Retired workers organised by the Pensioners Association protested near the Collectorate building in Madurai on June 13 to demand payment of the dearness allowance, which includes a three percent increase and is due to be provided on January 1, 2022.

Although the dearness allowance was suspended for two years due to COVID-19, the Tamil Nadu state government had not yet paid it even though the national government had done so. Protesters also demanded that the health insurance scheme cover more ailments and that the list of specified hospitals in the scheme be expanded.

Punjab: Tarn Taran municipal sanitation workers protest over delayed wages

Tarn Taran Municipal Council sanitation workers held a sit-down protest (Dharna) inside the council complex on June 10 over the non-payment of salaries for the last three months. They demanded that arrears for their increased salaries be released and all temporary, contract and daily wage workers be made permanent. The protesters said they would intensify their action if they were not soon paid their outstanding salaries.

Centaur Hotel employees in Jammu and Kashmir demand job security

Centaur Hotel workers in Srinagar, Jammu and Kashmir protested in the hotel premises on June 10 to demand job security. The action was organised by the Centaur Hotel Employees Union and the Employees Joint Action Committee.

The state government is in dispute with the Hotel Corporation of India, which operates the facility, over a violation of its lease agreement.

On May 25, the Jammu and Kashmir government served notice on the employees, directing them to vacate the promises within 45 days. On Tuesday, the government took possession of the hotel and sealed the gates of the building, making 160 employees jobless. The workers are demanding they be re-employed when the hotel is reopened under new management.

Sanitation workers in Noida, a Delhi satellite city, on strike

Over 2,800 contract sanitation workers in Noida, a satellite industrial city of Delhi, have been on strike since June 12 to demand a 17,600-rupee ($US225) monthly wage, equal pay for equal work, including for sweepers and cleaners of public toilets.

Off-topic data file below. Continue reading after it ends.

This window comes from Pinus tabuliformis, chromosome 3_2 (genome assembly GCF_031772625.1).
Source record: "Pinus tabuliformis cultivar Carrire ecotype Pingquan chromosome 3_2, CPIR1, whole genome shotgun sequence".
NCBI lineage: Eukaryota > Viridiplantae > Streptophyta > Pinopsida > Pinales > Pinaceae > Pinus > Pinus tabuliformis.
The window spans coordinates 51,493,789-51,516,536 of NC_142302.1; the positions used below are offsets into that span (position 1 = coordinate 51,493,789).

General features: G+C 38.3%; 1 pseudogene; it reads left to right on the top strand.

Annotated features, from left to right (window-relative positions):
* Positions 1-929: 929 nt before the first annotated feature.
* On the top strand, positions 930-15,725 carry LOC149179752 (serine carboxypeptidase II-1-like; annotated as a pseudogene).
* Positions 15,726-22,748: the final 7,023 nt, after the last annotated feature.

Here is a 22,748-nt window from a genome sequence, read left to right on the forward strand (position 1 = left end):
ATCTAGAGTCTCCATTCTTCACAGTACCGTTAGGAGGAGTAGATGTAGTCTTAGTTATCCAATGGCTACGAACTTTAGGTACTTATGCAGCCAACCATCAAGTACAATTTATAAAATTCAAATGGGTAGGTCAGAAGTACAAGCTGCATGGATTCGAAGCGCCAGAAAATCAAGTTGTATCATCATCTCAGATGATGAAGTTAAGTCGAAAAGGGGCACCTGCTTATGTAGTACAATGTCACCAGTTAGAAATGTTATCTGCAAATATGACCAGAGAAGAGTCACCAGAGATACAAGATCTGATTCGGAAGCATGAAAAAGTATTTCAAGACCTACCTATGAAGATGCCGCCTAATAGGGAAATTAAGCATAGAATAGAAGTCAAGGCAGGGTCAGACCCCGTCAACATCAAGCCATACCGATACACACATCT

They also want holidays on all Sundays and at major festivals, a Diwali (holiday) bonus, an emergency leave allowance, reinstatement of workers that had been dismissed because of leave, and a million-rupee compensation if workers die on duty.

The strike was called by the Akhil Bhartiya Safai Mazdoor Congress (ABSMC). An ABSMC spokesperson said the workers had been fighting for these demands for several years. Many had been employed on contract at poverty-level wages with no entitlements for close to 20 years.

South Korean pharmaceutical company workers threaten to strike

The union representing workers from Sanofi Aventis Korea, a medical equipment and drugs supplier, has threatened to call a strike next month after failing to reach an agreement with company management on a pay rise. Management is refusing to pay more than a 1.5 percent increase. The union originally demanded 7.6 percent but after eight rounds of failed negotiations and mediation reduced its demand to just 4 percent.

The union reported that Sanofi sales had increased by 7 percent during the COVID-19 pandemic. It is currently suing the company for failing to pay four workers overtime allowances totalling 11 million won ($US8,600).

Australia and New Zealand

Shell offshore LNG production workers in Western Australia extend strike

About 160 maintenance workers at Shell’s Prelude floating LNG production platform in Western Australia have been holding rolling stoppages and work bans since June 10 in a dispute over pay. The workers, who are currently employed on individual contracts, have decided to extend their 12-day limited rolling strikes to 19 days.

The workers are represented by the Electrical Trades Union (ETU) and the Offshore Alliance (OA), which consists of the Maritime Union of Australia and the Australian Workers Union.

The OA and ETU have been negotiating an enterprise agreement with Shell since December 2020. Shell initially rejected the unions’ request to negotiate an agreement in June 2020.